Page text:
A story of persistence: How a Catholic Filipino became an IDF soldier

“I saw how everyone serves in the military, and I also wanted to contribute,” said Corp. Refael.

By IDF BLOG
March 1, 2015 14:30
2 minute read.
Christians in IDF

orporal Aaron Refael is a Catholic who drafted into the IDF. (photo credit: IDF)

 
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Like every Israeli at the age of eighteen, Corporal Aaron Refael drafted into the IDF. However, Aaron is no ordinary Israeli. Today, he serves in the IDF’s Nahal Infantry Brigade, but the process to get there was not simple.

Aaron comes from a Catholic family, originally from the Philippines, and his father works as a driver in the Japanese Embassy to Israel. He was born and raised in Herzliya and has always considered Israel his home. Aaron grew up learning about the importance of the IDF, and knew from a very young age that he wanted to take part in defending the country. “I saw how everyone serves in the military, and I also wanted to contribute,” said Corp. Refael.

Due to Aaron’s unique situation, he encountered a number of bureaucratic hurdles on the way to reaching his goal. When he was in third grade, Aaron applied for Israeli citizenship but encountered numerous difficulties along the way. Despite these challenges, Aaron exhibited persistence and determination and received citizenship in 2013.

After obtaining Israeli citizenship, Aaron was not going to allow anything else to prevent him from becoming a combat soldier. When it came time for his Tzav Rishon (initial army interview), he discovered that he had a low medical profile that would not enable him to be a fighter. Aaron continued to fight for his dream and his determination paid off. He was eventually granted permission to become a combat soldier.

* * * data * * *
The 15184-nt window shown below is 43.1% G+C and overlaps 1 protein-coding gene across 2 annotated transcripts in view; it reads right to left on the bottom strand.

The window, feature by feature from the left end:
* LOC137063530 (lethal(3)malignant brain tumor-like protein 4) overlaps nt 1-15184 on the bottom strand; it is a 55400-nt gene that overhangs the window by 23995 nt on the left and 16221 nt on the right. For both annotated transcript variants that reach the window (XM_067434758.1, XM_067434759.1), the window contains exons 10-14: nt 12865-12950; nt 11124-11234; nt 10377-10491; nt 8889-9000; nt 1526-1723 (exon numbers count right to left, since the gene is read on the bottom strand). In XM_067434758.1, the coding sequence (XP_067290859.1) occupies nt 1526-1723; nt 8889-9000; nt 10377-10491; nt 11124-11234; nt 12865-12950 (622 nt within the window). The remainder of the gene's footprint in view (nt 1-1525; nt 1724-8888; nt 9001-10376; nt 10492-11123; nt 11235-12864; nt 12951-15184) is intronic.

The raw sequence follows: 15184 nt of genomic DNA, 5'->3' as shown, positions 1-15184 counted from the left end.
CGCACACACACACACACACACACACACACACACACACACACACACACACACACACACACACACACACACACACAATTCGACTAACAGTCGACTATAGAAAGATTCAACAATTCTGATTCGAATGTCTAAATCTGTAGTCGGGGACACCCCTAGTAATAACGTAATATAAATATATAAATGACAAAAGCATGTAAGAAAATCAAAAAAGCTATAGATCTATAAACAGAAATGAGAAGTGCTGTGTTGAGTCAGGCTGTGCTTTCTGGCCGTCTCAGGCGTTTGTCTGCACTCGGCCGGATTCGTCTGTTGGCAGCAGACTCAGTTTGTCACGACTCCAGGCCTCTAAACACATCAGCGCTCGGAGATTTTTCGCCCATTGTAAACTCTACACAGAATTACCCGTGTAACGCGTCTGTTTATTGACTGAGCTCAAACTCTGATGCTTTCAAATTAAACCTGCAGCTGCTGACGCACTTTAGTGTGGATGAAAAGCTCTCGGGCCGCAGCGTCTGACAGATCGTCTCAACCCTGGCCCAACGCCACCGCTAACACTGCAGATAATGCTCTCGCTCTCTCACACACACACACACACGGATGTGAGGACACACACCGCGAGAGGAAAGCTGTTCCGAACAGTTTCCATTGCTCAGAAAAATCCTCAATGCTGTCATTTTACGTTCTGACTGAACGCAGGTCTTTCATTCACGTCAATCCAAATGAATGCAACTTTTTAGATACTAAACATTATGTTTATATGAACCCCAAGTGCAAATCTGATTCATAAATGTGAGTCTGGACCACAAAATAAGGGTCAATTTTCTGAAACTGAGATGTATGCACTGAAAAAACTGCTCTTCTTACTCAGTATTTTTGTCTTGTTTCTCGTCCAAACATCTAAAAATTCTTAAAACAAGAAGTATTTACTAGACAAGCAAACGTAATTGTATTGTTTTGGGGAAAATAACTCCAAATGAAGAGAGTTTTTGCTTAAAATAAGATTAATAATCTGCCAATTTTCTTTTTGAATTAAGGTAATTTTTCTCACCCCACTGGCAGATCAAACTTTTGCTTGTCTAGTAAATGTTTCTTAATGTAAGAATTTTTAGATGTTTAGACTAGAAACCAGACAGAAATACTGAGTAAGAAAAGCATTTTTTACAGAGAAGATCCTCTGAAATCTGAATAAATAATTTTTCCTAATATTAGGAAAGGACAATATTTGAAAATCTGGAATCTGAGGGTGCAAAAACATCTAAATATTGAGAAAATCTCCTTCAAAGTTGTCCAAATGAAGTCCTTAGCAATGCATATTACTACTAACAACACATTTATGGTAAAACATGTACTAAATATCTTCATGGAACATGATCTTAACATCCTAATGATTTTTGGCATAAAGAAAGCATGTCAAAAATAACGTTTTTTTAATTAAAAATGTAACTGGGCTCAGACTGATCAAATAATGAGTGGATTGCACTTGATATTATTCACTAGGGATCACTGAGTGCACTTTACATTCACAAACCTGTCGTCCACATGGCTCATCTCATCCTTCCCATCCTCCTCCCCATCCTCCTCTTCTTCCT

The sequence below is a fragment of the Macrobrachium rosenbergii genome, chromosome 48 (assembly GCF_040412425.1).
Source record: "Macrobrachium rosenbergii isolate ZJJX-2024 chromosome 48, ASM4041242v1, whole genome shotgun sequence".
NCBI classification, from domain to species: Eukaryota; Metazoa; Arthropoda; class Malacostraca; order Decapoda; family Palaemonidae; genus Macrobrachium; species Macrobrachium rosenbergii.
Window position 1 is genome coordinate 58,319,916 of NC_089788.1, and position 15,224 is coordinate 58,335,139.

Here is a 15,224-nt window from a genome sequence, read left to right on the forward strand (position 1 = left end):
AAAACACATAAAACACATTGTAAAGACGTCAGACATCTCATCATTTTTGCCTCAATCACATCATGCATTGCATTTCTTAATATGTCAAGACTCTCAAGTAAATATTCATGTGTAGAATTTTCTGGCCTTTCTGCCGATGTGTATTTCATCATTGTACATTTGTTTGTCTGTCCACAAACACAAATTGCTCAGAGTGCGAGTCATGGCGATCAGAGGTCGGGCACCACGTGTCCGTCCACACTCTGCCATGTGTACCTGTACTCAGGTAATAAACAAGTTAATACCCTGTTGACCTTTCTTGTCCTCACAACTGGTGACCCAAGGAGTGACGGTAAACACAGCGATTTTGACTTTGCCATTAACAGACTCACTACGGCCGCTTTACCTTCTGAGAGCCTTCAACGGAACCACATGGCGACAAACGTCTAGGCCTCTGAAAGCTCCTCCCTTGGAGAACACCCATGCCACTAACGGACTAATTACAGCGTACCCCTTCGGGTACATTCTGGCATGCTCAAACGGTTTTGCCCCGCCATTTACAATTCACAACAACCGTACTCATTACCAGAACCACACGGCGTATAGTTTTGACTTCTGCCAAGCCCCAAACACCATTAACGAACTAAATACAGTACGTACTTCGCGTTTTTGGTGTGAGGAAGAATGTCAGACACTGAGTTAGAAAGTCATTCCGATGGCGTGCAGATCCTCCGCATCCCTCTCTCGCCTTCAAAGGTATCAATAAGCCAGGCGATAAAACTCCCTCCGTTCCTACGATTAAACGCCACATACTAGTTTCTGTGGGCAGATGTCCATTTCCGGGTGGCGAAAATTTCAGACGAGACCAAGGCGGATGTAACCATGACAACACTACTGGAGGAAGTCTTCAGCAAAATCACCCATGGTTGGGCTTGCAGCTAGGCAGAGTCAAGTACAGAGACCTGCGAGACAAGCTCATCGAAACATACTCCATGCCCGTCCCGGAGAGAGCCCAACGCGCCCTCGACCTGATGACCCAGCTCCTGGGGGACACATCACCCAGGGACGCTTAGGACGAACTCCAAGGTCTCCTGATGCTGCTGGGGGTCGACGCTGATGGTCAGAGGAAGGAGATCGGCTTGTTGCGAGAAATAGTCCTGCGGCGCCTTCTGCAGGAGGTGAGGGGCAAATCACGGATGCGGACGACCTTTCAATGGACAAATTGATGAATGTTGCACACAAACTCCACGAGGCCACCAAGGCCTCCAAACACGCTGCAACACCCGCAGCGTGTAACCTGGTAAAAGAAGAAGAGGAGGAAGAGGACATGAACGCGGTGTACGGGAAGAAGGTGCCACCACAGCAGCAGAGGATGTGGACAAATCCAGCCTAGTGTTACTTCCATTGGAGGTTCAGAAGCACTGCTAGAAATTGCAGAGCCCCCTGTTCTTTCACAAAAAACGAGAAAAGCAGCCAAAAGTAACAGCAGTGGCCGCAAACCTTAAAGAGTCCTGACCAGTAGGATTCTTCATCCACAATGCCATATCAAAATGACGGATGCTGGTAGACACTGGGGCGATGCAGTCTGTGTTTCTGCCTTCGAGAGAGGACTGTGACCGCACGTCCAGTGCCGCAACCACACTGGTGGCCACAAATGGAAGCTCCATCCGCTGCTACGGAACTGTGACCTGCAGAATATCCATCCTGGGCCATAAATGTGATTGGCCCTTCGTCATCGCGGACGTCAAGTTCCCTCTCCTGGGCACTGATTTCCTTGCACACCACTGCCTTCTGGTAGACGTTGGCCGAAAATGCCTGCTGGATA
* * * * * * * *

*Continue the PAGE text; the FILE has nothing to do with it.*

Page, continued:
Eight months ago, Corp. Aaron Refael joined the Nahal Brigade and his dream finally became a reality. He has just completed advanced training and is now prepared to defend Israel’s borders.

Corporal Refael is the only combat soldier from his group of friends and is proud at how far he has come. He has had no problems integrating in the IDF as a member of a minority group and sees the IDF as an army that understands and caters to the needs of all different walks of life. “Specifically in the army, we see the equal and fair treatment of minorities who come from a variety of different backgrounds,” said Corp. Rafael.

Service in the IDF has proven to Corporal Refael how essential the army is for the State of Israel to exist and to thrive. He has learned the importance of maturity and responsibility that is necessary both as a soldier and as a human being.
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